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  1. #1
    Senior Member Country: New Zealand Anthony McKay's Avatar
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    Jul 2007
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    Does anyone out there have any material relating to MGM's offices at Scotsbridge Mill, Rickmansworth?

    The site stared out as a paper mill which was adapted in the 1920s to manufacture 'non-flam' cine film.

    MGM Pictures were involved in the project and in 1940 their London office was evacuated to the mill where they retained a presence until 1973.

    I've only found fleeting references so far and no images of it during the MGM years.

  2. #2
    Senior Member Country: Great Britain Mikey's Avatar
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    Sep 2008
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    Have you found anything at Pressonline, or is that where your information originates from?

  3. #3
    Senior Member Country: New Zealand Anthony McKay's Avatar
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    Jul 2007
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    The Rickmansworth Historical society were very helpful so I've combined their notes with my own:

    The mill was a fulling mill which turned to paper manufacture after the fulling residue poisoned the river.

    By the 1901 the mill was manufacturing paper and producing "automatic printing."

    The mill continued to produce photographic film and paper under a couple of owners until the last went into liquidation in 1938.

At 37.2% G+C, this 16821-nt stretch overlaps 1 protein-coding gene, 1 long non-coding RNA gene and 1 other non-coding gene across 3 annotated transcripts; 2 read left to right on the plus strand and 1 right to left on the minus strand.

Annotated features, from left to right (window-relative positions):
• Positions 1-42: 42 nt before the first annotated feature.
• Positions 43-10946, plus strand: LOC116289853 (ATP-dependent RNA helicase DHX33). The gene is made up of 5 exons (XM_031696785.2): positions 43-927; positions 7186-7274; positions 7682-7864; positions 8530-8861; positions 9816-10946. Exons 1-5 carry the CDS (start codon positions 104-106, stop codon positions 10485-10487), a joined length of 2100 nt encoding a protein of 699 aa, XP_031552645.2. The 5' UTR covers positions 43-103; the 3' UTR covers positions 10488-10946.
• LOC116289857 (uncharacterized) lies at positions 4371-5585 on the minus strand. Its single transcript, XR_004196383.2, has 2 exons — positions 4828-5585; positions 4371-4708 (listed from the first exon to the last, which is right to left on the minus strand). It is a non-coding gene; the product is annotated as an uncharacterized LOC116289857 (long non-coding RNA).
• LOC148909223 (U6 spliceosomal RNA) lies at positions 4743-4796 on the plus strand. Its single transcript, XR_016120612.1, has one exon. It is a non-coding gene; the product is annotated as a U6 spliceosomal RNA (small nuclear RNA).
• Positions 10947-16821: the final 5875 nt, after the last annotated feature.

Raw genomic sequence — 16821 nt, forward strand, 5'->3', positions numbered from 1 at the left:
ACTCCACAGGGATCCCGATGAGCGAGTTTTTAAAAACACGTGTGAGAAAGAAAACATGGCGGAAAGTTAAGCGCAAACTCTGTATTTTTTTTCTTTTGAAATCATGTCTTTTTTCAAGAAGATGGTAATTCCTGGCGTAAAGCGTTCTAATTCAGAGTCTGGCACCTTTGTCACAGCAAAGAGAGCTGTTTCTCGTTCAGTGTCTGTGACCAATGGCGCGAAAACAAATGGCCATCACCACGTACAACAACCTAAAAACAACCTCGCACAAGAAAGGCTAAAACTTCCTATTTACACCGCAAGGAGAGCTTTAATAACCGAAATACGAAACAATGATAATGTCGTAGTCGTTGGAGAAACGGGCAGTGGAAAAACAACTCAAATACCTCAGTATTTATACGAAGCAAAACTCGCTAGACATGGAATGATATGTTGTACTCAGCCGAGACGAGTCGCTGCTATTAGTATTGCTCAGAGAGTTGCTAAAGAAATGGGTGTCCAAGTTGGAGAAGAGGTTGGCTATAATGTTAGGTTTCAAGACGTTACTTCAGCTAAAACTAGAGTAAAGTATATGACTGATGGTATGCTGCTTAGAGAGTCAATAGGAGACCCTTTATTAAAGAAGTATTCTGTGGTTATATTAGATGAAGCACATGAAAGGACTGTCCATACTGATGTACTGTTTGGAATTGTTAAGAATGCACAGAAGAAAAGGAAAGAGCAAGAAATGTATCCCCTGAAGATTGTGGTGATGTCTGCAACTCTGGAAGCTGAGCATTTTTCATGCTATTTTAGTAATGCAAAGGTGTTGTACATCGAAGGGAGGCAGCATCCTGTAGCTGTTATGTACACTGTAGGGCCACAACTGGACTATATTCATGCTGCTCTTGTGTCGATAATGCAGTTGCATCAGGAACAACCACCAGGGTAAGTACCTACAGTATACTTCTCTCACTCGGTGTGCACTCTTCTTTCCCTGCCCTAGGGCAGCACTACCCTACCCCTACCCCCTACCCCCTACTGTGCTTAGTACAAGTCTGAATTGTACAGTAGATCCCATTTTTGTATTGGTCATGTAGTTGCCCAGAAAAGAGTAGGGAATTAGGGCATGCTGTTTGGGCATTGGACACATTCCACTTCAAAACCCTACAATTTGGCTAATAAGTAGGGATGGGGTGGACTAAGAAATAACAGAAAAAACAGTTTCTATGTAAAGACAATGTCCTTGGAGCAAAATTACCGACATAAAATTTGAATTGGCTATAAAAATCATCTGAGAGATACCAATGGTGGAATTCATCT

With the coming of war in 1939 the Wardour Street film distributors were told to get out of London and take their stocks of flammable film with them - this is how MGM came to take over the mill.

    I'll let Mr Geoff Saul, former chairman of Rickmansworth Historical Society tell the rest of the story:

    "Even before the outbreak of hostilities in 1939, MGM started to move their personnel and offices out of London and into the Scotsbridge Mill. Several outbuildings were built including some windowless brick structures to be used as film vaults. The whole area was cleaned up, gardens were laid out and the site took on the appearance of a film studio, with an entrance gate manned by security guards in American style uniforms, an unusual sight in those days. The mill became the Corporation�s British Headquarters and remained so until they became part of the Cinema International Corporation and its operations were moved away.

    "Following MGM�s departure, part of one of the buildings was rented by Vie Bowyer, who has been stationery and printing manager for the company. He set up a company called Cygnet press. The rest of the buildings remained vacant. Cygnet Press continued to operate for ten years until 1983, when the whole site was put up for sale by the owners, still, Cinema International Corporation.

    "Over the next five years various companies showed interest in the premises with diverse purposes in mind but planning permission was never gained and the Scotsbridge Mill remained empty."

    As for "The Non-inflammable Film Company" - it only lasted for a couple of years and the work done at Scotsbridge Mill looks to have been on a pilot scale. No indication Metro had any direct interest in the company.

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